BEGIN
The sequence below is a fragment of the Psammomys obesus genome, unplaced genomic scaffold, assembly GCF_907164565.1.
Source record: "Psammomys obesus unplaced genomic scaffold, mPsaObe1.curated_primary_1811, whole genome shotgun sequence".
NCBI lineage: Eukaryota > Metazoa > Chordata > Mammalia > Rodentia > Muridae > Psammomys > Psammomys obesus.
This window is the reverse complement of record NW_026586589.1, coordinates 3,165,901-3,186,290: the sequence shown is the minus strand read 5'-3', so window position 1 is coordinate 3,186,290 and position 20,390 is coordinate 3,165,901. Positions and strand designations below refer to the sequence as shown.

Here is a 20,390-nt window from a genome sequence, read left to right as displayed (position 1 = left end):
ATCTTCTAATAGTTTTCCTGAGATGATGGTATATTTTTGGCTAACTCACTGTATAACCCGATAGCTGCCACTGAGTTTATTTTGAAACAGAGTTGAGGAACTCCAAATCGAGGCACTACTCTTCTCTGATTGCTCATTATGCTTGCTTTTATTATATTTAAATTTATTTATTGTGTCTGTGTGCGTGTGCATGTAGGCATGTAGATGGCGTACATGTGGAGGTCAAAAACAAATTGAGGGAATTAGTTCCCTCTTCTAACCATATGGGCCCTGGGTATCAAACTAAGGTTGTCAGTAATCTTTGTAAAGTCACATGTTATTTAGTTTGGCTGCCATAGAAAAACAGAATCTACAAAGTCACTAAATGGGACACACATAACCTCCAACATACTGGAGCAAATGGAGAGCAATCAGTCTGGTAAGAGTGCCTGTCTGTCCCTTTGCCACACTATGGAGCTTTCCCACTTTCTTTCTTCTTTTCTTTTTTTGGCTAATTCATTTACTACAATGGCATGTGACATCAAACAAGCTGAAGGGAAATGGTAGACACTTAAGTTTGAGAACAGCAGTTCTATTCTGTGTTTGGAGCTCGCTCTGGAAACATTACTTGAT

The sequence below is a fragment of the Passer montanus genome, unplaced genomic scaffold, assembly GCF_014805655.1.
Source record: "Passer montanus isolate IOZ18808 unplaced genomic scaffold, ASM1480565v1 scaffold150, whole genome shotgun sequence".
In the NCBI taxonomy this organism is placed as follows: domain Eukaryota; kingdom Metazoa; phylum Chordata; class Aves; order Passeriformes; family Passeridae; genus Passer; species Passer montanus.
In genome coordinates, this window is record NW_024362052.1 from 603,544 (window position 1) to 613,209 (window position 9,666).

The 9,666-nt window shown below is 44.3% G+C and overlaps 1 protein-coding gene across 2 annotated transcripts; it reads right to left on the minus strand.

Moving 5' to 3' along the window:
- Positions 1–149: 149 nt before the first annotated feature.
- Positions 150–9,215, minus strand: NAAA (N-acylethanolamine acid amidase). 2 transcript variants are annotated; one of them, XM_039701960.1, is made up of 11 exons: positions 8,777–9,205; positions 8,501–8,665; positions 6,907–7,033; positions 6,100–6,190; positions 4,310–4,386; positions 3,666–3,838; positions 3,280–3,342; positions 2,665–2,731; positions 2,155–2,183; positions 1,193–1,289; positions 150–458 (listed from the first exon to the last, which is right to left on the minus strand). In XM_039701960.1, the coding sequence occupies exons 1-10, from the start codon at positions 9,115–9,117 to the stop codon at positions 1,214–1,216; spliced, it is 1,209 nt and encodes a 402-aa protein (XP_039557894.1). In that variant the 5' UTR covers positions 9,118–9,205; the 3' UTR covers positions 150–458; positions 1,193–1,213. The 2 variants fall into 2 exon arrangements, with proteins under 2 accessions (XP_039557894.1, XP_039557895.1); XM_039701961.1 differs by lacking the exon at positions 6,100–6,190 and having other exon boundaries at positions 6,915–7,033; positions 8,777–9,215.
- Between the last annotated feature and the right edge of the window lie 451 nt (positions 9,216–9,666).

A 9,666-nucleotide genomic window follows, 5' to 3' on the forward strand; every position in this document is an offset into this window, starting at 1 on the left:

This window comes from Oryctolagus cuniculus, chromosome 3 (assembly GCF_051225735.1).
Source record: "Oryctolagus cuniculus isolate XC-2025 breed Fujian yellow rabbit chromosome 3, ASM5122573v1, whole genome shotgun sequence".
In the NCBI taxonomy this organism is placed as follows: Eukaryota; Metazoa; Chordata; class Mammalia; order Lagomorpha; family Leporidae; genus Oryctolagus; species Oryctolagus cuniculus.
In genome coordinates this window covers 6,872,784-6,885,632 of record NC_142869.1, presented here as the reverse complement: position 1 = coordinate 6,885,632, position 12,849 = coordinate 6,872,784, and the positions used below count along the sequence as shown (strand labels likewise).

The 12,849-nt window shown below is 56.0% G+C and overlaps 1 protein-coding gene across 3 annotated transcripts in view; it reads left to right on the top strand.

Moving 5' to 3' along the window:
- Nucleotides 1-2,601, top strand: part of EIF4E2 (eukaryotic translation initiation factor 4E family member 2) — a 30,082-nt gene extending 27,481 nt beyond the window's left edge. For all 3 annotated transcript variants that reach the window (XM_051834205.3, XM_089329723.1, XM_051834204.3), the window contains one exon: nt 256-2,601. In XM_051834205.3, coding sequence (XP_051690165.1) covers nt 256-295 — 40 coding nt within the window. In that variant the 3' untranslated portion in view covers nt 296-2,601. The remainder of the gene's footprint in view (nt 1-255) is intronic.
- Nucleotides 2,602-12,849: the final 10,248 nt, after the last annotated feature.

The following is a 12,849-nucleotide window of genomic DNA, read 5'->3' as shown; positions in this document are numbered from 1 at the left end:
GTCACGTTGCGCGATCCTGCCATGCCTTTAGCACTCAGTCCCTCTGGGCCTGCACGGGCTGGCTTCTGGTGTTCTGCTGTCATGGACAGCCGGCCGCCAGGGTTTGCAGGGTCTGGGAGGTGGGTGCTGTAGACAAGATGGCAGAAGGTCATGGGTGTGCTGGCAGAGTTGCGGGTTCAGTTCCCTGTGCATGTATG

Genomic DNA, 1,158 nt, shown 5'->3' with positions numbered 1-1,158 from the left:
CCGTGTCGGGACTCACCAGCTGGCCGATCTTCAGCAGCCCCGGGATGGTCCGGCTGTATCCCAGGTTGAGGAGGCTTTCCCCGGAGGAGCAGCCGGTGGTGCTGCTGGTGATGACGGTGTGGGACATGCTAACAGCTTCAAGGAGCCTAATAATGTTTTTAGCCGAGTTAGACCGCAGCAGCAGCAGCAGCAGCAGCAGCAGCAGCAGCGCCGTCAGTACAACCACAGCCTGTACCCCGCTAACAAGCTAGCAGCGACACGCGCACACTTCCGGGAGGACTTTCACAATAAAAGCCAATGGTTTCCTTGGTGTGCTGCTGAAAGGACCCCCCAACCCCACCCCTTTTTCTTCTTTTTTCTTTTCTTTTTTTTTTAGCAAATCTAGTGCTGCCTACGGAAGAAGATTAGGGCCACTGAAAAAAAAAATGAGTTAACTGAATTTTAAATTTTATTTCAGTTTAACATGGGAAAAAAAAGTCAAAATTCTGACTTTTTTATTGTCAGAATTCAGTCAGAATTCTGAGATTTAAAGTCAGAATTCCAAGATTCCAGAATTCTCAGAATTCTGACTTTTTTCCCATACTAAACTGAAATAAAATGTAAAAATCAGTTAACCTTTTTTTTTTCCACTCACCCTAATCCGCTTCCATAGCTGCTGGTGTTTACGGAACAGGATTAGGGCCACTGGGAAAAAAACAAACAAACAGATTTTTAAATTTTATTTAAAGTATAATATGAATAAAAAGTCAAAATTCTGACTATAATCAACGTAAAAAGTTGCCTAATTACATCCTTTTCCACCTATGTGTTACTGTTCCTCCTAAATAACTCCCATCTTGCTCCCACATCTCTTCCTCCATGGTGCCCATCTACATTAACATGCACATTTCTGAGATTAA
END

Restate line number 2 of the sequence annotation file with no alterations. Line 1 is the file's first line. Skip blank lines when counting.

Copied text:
Source record: "Psammomys obesus unplaced genomic scaffold, mPsaObe1.curated_primary_1811, whole genome shotgun sequence".